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Dr. Short-Ray's story was recently featured on the front page of the Detroit newspaper, The Oakland Press, on January 2, 2008.

PUBLISHED: Wednesday, January 2, 2008 Physician chronicles black mold experience

By LAURIE PUSCAS Special to The Oakland Press

Dr. Mary Beth Short-Ray seemed to have a picture-perfect life. She was married to a great husband, had a 10-month-old baby boy named Sam, lived in a nice home on a lake and had a comfortable job as a physician.

But in the late fall of 2005, her life seemed to fall apart.

While raking leaves, she unexpectedly had the onset of strange physical symptoms. She suddenly became lightheaded and felt like she might pass out. Her heart was racing, her legs felt weak and she was overcome with a feeling of dread. Her husband thought she was having a panic attack.

Unfortunately, these symptoms were just the beginning. She felt flu-like, maintained a lowgrade fever, experienced headaches, stomach aches, dizziness, imbalance, fatigue, burning pains in her thighs and a sharp, shooting prickly pain all over.

It wouldn't be until almost a year later, with the help of a colleague, that she would discover the basis for her debilitating symptoms - toxic black mold.

The year of sickness was terrifying. Something was incredibly wrong and there seemed to be no apparent reason - other than perhaps she was losing her mind, she said. She had tests performed, but the results were nonspecific.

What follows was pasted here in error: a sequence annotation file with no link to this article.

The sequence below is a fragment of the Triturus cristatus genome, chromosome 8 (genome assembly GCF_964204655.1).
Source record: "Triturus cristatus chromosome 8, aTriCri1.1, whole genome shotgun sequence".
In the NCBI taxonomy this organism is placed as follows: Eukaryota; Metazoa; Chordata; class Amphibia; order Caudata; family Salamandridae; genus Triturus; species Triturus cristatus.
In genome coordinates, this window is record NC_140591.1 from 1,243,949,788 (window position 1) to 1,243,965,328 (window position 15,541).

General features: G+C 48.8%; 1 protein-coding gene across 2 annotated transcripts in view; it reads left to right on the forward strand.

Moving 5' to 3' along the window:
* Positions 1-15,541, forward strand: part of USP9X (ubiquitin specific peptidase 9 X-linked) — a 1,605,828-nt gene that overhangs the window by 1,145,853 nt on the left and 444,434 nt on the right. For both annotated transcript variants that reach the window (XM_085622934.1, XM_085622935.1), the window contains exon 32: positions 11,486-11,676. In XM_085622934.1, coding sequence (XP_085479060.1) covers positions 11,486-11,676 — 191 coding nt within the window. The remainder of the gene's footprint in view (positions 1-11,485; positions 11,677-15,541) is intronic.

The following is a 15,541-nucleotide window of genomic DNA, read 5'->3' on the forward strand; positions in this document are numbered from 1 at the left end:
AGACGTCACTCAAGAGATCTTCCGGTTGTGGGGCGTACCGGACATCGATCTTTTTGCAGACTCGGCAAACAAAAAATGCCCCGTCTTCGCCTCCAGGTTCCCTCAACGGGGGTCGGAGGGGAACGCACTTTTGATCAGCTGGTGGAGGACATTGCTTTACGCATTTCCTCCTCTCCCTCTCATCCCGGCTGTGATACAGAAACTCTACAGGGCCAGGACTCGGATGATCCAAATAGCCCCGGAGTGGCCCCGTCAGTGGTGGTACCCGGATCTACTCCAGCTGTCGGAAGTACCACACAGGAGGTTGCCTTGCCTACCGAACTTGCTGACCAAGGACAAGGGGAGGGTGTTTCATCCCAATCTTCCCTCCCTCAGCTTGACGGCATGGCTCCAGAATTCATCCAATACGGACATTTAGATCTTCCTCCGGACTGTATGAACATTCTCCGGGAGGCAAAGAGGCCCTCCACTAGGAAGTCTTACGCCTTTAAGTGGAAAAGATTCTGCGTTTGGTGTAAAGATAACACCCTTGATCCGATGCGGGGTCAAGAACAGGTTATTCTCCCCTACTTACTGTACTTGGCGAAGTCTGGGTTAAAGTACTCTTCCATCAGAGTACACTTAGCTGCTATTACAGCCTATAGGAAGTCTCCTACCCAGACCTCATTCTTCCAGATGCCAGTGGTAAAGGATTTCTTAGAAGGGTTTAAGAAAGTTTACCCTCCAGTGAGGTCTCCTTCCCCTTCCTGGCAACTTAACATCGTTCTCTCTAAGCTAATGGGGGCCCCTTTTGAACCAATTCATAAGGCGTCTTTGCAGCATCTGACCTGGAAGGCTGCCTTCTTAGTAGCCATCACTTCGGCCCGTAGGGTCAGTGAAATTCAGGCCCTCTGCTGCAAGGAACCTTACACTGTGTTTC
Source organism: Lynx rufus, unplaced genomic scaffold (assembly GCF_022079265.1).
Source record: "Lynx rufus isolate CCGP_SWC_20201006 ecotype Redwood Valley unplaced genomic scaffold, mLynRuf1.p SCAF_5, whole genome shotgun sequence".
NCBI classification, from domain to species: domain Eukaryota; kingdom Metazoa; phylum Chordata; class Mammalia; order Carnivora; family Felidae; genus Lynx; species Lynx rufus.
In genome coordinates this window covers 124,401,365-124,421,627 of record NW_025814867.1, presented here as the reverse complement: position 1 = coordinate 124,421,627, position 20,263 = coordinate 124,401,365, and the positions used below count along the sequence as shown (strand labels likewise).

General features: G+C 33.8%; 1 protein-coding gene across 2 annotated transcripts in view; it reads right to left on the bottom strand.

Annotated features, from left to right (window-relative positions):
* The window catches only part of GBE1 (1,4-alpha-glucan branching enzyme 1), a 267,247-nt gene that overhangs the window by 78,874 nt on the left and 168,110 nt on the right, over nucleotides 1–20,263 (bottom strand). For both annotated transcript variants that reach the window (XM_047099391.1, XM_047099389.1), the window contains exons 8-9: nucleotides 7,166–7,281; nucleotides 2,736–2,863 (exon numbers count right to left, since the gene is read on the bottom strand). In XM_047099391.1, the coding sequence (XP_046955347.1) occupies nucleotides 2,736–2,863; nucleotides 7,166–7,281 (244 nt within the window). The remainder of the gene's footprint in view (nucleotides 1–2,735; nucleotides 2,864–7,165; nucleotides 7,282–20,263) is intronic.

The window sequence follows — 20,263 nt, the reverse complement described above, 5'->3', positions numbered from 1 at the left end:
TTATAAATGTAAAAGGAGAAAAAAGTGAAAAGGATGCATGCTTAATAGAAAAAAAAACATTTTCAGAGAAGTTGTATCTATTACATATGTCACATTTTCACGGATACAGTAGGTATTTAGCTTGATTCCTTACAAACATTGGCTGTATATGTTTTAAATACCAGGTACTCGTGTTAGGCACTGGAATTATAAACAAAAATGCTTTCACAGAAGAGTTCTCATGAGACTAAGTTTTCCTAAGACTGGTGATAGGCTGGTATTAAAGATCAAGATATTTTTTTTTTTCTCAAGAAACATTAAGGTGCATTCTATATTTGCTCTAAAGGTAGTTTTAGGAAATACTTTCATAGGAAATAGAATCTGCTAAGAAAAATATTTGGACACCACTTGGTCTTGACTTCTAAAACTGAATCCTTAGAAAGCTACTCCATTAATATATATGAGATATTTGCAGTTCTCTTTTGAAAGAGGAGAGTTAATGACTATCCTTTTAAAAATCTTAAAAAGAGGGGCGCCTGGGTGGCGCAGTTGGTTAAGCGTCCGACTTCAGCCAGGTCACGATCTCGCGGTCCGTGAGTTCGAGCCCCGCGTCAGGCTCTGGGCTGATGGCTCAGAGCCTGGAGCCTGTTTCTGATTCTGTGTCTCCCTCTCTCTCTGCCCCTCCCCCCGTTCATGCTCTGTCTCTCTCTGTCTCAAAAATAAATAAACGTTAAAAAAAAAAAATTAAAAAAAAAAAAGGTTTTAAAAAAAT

"I was so scared," said Short-Ray, who has an office in Royal Oak. "I had thoughts of brain tumors or multiple sclerosis racing through my head.

"The most frustrating part was no one believed me. They thought I had lost it," she said. "My family thought it was post-partum depression."

That didn't make sense. Sam was already 10 months old and she couldn't find any research with evidence of post-partum depression setting in so late, she added.

She saw two neurologists.

"One neurologist implied that I was crazy and the other one handed me a prescription for Zoloft, an antidepressant," Short-Ray said.

As a physician, she did as much research as possible, trying to find a diagnosis that made sense. She considered Lyme disease, chronic fatigue, endometriosis, fibromyalgia, intestinal candidiasis and mitral valve prolapse, along with many other possibilities.

Based on the symptoms, "I was frantically jumping from one diet, supplement program and diagnosis to another," she said. "I really don't blame my husband for thinking I had gone mad."

It wasn't until her physician friend, Dr. Lynn Beals-Becker, called and said she was reading a book that listed all the strange symptoms she was having. It was called "Mold Warriors," by Dr. Ritchie Shoemaker.

"That spurred me to test my house," said Short-Ray. In 48 hours, she learned her house had 5,500 spores per cubic meter of aspergillus species of toxic black mold. She had the mold removed, but started having symptoms again upon returning to work.

The office where she worked had relocated to a newer, recently renovated building two weeks prior to her leaf raking incident and the onset of her initial symptoms, so she decided to have her examination room where she spent most of her time at worked tested, as well.